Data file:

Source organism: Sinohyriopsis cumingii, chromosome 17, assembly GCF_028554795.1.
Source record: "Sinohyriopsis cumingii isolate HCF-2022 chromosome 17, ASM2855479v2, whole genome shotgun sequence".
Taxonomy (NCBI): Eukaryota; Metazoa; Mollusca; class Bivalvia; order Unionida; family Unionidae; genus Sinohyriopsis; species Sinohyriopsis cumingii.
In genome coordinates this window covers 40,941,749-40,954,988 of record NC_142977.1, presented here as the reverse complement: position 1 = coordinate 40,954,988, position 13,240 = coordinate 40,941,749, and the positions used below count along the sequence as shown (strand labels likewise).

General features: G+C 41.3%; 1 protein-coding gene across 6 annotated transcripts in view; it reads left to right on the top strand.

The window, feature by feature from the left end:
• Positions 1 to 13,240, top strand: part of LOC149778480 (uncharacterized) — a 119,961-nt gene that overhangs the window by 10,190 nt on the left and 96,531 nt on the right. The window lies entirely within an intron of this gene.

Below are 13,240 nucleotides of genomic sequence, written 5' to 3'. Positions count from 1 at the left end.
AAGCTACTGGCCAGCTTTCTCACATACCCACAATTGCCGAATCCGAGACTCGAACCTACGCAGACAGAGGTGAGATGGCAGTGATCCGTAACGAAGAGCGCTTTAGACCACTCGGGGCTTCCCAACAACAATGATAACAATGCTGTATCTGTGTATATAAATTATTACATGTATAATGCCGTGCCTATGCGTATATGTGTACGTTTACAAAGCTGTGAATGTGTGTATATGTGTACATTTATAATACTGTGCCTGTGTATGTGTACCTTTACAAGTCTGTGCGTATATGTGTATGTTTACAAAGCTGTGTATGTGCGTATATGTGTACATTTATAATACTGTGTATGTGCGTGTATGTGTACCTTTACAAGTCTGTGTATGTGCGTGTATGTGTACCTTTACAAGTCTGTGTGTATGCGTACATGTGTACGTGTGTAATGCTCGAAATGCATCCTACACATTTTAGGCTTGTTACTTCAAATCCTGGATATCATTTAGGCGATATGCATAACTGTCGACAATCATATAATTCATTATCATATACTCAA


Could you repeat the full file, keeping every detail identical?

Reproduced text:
Source organism: Sinohyriopsis cumingii, chromosome 17, assembly GCF_028554795.1.
Source record: "Sinohyriopsis cumingii isolate HCF-2022 chromosome 17, ASM2855479v2, whole genome shotgun sequence".
Taxonomy (NCBI): Eukaryota; Metazoa; Mollusca; class Bivalvia; order Unionida; family Unionidae; genus Sinohyriopsis; species Sinohyriopsis cumingii.
In genome coordinates this window covers 40,941,749-40,954,988 of record NC_142977.1, presented here as the reverse complement: position 1 = coordinate 40,954,988, position 13,240 = coordinate 40,941,749, and the positions used below count along the sequence as shown (strand labels likewise).

General features: G+C 41.3%; 1 protein-coding gene across 6 annotated transcripts in view; it reads left to right on the top strand.

The window, feature by feature from the left end:
• Positions 1 to 13,240, top strand: part of LOC149778480 (uncharacterized) — a 119,961-nt gene that overhangs the window by 10,190 nt on the left and 96,531 nt on the right. The window lies entirely within an intron of this gene.

Below are 13,240 nucleotides of genomic sequence, written 5' to 3'. Positions count from 1 at the left end.
AAGCTACTGGCCAGCTTTCTCACATACCCACAATTGCCGAATCCGAGACTCGAACCTACGCAGACAGAGGTGAGATGGCAGTGATCCGTAACGAAGAGCGCTTTAGACCACTCGGGGCTTCCCAACAACAATGATAACAATGCTGTATCTGTGTATATAAATTATTACATGTATAATGCCGTGCCTATGCGTATATGTGTACGTTTACAAAGCTGTGAATGTGTGTATATGTGTACATTTATAATACTGTGCCTGTGTATGTGTACCTTTACAAGTCTGTGCGTATATGTGTATGTTTACAAAGCTGTGTATGTGCGTATATGTGTACATTTATAATACTGTGTATGTGCGTGTATGTGTACCTTTACAAGTCTGTGTATGTGCGTGTATGTGTACCTTTACAAGTCTGTGTGTATGCGTACATGTGTACGTGTGTAATGCTCGAAATGCATCCTACACATTTTAGGCTTGTTACTTCAAATCCTGGATATCATTTAGGCGATATGCATAACTGTCGACAATCATATAATTCATTATCATATACTCAA